2. I could be wrong but I assume Ronald Salters means Hydraulic lime Render not Mortar, Given your obvious expertise and passionate advocacy for lime Andrew, I’m surprised you’re not sure what hydraulic lime is…. If the base limestone has above a certain proportion of silicate/alumina. ” impurities”, when fired at the necessary high temperatures, the resulting quick lime will set using water or “hydraulic” as opposed to non -hydraulic lime setting through carbonation. Hydraulic Lime is much less water permeable. Also your cautionary example regarding the rates of moisture transfer only works if you assume both sides of the wall are subject to the same amounts of water, which is rarely the case, 10 units moving in to out , 4 will be trapped? So if it is raining on your external wall you want to be able to transfer that through ? You must have heard of adding “pozzolaic” materials (brick dust, pumice, pulverised fly ash etc..) to non hydraulic lime to improve it’s water-shedding properties? Severe problems can occur when cement is used as a pozzolan.. Anyway good luck Stan, unfortunately here in Oz we don’t have native hydraulic lime so brick dust or some linseed oil in the final lime wash on the exterior may help me balance my interior/exterior water equation!

  3. Thanks Kamal. I have not re read this post, so I don’t remember what I said in it that would have you say I don’t know what hydraulic lime is. I say this because hydraulic lime is pretty much all I use. This must be an older post or something. Anyway, I agree with everything you said; however, I think we are missing the communication on the water transfer through the walls. No, I don’t want rain water to enter the building. What I am talking about is the many cases in which I have helped people fix their plaster in which they have used an earthen plaster on the interior and a lime on the exterior. The moisture that moves through the wall cannot get out as easily as it gets in (from the inside moving outward) and thus gets trapped between the straw and the lime causing plaster delamination from the wall. That’s where I want the plasters to perform in a similar way and by this I mean bringing up the moisture resistance of the interior plaster, not depleting that of the exterior. Cheers and thanks for the input. Much appreciated.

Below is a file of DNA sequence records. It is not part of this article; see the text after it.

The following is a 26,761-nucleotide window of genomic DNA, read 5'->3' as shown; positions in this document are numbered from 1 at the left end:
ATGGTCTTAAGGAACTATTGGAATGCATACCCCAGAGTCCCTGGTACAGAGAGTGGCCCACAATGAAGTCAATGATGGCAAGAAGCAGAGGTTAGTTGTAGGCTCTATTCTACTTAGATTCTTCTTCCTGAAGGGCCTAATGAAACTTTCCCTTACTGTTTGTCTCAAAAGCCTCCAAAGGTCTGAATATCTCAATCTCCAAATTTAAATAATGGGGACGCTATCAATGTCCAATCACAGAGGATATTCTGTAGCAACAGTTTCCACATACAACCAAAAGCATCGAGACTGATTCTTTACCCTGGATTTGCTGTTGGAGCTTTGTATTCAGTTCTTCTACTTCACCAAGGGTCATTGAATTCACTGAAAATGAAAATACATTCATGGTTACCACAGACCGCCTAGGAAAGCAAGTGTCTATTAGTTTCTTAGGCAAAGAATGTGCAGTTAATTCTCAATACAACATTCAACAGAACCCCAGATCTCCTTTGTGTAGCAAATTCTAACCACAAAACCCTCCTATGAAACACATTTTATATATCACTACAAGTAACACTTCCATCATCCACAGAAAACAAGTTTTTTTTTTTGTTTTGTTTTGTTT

4. Hi Andrew
    wondering if you’ve used the 2″x4″ welded wire mesh and how it compares to the 2×2 welded wire mesh?
    i would assume that 2×2 is a little better as far as plaster adhesion goes but it seems that one could easily get by with the 2×4 mesh. any insight you have on this would be much appreciated 🙂

  5. Hi James. I have used the 2×4 mesh and although it can work in a pinch, I much prefer the 2×2. The reason being that the 4″ gap allows the mesh to stretch out of shape more easily than the equally divided 2×2 material. Further, the larger gap allows for loose straw to fall out, or at least not be as easily contained. This is especially true when working with stuffing around windows and doors. Hope that helps.